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    Master Corporal James Cummings (left) stands with Korea veteran John Henshaw (right) after he received gift on July 31. The gifts are from the Korean embassy and were distributed through a partnership between Garrison Petawawa and the Korea Veterans Association of Canada. (Submitted photo)

    Korea vet in uniform holding gift with soldier in camoflauge standing a distance beside
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    Master Corporal James Cummings (left) stands with Korea veteran Bob Clark (right) after he received gift on July 31. The gifts are from the Korean embassy and were distributed through a partnership between Garrison Petawawa and the Korea Veterans Association of Canada. (Submitted photo)

    Korea vet in uniform holding gift with soldier in camoflauge standing a distance beside
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    Master Corporal Goldie Kohorst with 4th Canadian Division Support Group (4 CDSG) Signal Squadron, Alpha Troop gives Retired Sergeant Bill Humphries a gift on behalf of the Embassy of the Republic of Korea to Canada. They stand in his backyard in Petawawa on Aug. 5. (Photo by Patricia Leboeuf, Petawawa Post)

    Korea vet in uniform holding gift with soldier in camoflauge standing a distance beside
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    Korea veteran Jim Morris also received a gift, presented by Master Warrant Officer Axel Stutzinger on Aug. 5 at Riverview Heights in Pembroke. (Photo by Patricia Leboeuf, Petawawa Post)

    Korea vet in uniform holding gift with soldier in camoflauge standing a distance beside


 

 


Korean War veterans honoured with special gift from embassy

By Patricia Lebeouf

Posted on Thursday August 20, 2020


June 25, 2020 marked the 70th anniversary of the beginning of the Korean War, one of the most significant chapters in Canada’s proud military history.

Over 26,000 Canadians served overseas between 1950 and 1953; 516 lost their lives and 1,235 were injured. Today, the United Nations Memorial Cemetery in Busan, South Korea is the final resting place of 378 of those military members who did not return home.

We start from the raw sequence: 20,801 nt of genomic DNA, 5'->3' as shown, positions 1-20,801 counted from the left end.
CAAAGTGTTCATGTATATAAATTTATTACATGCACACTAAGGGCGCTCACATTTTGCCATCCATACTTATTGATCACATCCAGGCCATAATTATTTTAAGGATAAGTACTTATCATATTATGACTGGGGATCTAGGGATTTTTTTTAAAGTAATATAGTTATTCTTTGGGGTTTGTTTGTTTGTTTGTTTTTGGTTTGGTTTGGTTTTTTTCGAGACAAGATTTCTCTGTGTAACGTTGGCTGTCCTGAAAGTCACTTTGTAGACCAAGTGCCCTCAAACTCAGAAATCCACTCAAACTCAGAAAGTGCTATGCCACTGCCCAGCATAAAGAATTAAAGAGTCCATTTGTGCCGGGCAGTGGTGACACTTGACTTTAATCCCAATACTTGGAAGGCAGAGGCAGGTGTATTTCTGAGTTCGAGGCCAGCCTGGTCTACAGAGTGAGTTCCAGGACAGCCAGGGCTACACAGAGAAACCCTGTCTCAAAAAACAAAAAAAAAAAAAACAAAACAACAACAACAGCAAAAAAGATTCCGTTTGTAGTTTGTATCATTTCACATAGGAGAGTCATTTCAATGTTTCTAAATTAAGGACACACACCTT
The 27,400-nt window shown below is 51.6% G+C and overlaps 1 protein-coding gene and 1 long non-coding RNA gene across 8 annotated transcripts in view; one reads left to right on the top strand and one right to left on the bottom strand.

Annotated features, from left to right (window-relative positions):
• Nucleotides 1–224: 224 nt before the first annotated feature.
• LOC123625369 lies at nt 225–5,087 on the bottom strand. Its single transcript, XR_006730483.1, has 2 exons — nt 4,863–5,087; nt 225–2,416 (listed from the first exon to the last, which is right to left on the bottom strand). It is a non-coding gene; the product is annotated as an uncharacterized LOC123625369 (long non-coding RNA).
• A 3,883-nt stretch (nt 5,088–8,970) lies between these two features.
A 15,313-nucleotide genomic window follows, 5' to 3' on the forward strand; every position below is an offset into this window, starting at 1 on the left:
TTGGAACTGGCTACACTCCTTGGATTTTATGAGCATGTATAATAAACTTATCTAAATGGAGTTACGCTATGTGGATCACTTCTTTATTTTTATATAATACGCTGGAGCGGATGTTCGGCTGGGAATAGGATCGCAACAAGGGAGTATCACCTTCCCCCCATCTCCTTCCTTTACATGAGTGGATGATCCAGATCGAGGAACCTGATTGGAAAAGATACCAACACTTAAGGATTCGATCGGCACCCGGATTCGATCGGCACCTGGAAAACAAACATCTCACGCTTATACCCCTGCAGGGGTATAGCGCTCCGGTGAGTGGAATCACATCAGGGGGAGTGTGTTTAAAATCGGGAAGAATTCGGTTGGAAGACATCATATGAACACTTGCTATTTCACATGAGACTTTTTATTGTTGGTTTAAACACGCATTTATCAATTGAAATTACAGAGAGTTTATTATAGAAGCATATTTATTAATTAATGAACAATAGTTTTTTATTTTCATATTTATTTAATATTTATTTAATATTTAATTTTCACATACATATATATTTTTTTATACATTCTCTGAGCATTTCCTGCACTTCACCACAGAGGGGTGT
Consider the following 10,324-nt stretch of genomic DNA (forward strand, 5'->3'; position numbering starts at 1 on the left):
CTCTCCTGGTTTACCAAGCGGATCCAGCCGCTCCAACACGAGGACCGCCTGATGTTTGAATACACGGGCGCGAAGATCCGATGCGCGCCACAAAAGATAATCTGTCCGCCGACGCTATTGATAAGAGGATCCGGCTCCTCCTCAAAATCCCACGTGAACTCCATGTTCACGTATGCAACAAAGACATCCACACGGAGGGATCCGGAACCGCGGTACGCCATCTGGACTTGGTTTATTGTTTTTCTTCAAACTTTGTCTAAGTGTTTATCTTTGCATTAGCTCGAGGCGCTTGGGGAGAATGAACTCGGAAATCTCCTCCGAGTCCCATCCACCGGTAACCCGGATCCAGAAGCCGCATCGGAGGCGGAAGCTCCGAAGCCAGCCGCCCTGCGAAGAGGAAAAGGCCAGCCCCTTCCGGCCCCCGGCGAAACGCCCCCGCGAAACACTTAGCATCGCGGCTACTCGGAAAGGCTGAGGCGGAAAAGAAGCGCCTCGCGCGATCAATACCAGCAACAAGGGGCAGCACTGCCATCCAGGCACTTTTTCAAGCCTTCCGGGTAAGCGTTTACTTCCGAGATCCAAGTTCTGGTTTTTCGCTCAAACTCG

Despite this, the conflict is often referred to as the Forgotten War because of the lack of public attention it received both during and after.

But the veterans who served and sacrificed there, now in their 80s and 90s, remember.

As does the Embassy of the Republic of Korea to Canada, who reached out to these brave Canadians once again to show their continued and deep gratitude.

Local Korea veterans were given a special gift from the embassy, the distribution of which was done through a partnership between the Korea Veterans Association of Canada and Canadian Armed Forces (CAF) personnel at Garrison Petawawa.

Over the past few weeks, CAF members have been presenting these gifts in person to each veteran, maintaining COVID-19 health protocols while engaging in lively conversations about their time in the service.

“I thought it would be wonderful to have current-day soldiers connect with veterans from 70 years ago,” said Lieutenant Commander (Ret’d) Bill Black, President, Unit 7, Korea Veterans Association of Canada.

“They’ve all got stories to tell,” he said, noting he was in the navy at the time of the conflict. “It would be nice to see the army reconnect more with our veterans there, because in a few more years, that will be it.”

Retired Corporal (Ret’d Cpl) Jim Morris remembers his time overseas vividly. He recalled, in particular, the sound of the Chinese bugles that continuously played night and day.

As they didn’t have any radios, they communicated with whistles and bugles. They also played messages on stereos, and Morris jokes that they must still be there in the fields somewhere.

He’ll also never forget how much he appreciated the Korean people and the bonds they shared in battle.
“I can’t say enough about the Koreans,” recalled Morris.

Master Warrant Officer (MWO) Axel Stutzinger was chosen to present the gift to Morris at the doors of Riverview Heights in Pembroke. Both share the same trade: Electrical and Mechanical Engineer with the Corps of Royal Canadian Electrical and Mechanical Engineers (RCEME).

“It is really amazing,” said MWO Stutzinger. “It was nice that they recognized somebody who was RCEME and they found somebody who could present it.”

It was an honour to be chosen for this task, he added.

This sentiment was shared by Master Corporal (MCpl) Goldie Kohorst and Sergeant (Sgt) Ian Mandryk, 4th Canadian Division Support Group (4 CDSG) Signal Squadron, Alpha Troop.

They presented a gift to Retired Sergeant (Ret’d Sgt) Bill Humphries at his home in Petawawa.

“Being an Afghanistan veteran, I appreciate what you put yourself through to get here,” said Sgt Mandryk.
Humphries, who served with the Royal Canadian Corps of Signals, was grateful for this gift. He deployed to Korea in 1952 and spent a year in the conflict.

MCpl Kohorst thanked him for helping pave the way for the future generations of military members.
“So far, so good,” Humphries said with a smile.

Six Korean War veterans in Petawawa and Pembroke have been given gifts, distributed over several days. Gifts are yet to be delivered to veterans Mervin Fediuk, Tom Thorley and Jim Clarke.

In addition to these gifts, there is talk that the Republic of Korea Army will bring some of the Canadian veterans back to Korea as a way to honour them, which Black is hoping comes to pass.

“They are trying to organize that now,” he said. “That would be really interesting.”